Since I was a bit short on time I knew that I wouldn’t be able to soften butter to room temperature, so I found a recipe using melted butter instead. To keep things simple I mixed up the dough by hand rather than using any kind of mixer. The resulting dough was a bit too soft, so I popped the bowl into the freezer for 10 minutes to firm it up a bit (smearing the dough up the sides of the metal bowl to give it maximum surface area to chill).

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1830s Butter Yellow Day Dress, Part I: Sketch and Fabrics

Until recently I’d never much cared for the 1830s in terms of fashion– the giant sleeves were off-puttingly wide (unlike 1890s sleeves, which somehow seemed more normal, perhaps because they were higher on the shoulder?) the ankle-length skirts looked awkward, and the giant bonnets were insane. No, I thought, the doll-like silhouette was not for me. But while at Costume College last summer I attended a really fun class on crazy 1830s hair, and then I saw a bunch of attendees walking around in smashing 1830s day dresses, and before I knew it I was hooked!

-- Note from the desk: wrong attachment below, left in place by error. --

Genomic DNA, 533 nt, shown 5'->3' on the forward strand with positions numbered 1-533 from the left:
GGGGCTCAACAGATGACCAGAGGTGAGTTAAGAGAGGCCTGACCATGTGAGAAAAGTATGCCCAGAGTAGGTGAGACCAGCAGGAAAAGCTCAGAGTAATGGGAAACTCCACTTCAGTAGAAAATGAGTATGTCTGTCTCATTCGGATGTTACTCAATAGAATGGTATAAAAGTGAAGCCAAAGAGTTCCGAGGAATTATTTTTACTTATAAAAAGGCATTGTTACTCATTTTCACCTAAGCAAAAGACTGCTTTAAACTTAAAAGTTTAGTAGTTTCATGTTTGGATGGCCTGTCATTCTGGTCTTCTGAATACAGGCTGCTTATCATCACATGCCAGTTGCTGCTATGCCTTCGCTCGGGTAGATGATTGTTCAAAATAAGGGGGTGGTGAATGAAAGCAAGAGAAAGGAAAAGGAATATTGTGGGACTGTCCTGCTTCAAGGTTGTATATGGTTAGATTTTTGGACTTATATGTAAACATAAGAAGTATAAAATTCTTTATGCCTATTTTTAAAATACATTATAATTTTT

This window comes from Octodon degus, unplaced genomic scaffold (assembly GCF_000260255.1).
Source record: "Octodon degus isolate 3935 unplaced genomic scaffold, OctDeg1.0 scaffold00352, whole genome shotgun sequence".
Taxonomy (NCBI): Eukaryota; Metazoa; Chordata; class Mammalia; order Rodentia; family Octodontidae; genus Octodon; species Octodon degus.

I picked up Truly Victorian 455, the Romantic Era dress pattern, and started browsing through Pinterest for fabric ideas.

Image result for truly victorian 455 review

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Cinnamon Rolls

cinnamon-rolls

If there’s any cooking scent more delectable and homey than freshly-baked bread, it has to be warm cinnamon– so it’s no surprise that cinnamon rolls are the ultimate when it comes to comforting (and mouth-watering) odors. When I decided to make these I was only thinking about the gooey and delicious breakfast that awaited me, but let me just say, the smell of the baking rolls was almost as good!

The finished rolls were soft and delicious, though be careful about overbaking– I left them in a bit longer than I should have in hopes of getting more browning on top, but that made the bottoms caramelize in the sticky leaked-out sugar filling, leading to chewy caramel that stuck to my teeth. Other than that, though, they were excellent!

If you have any leftover from the initial devouring, be sure to microwave leftovers briefly to soften them up again– they’re so much better warm!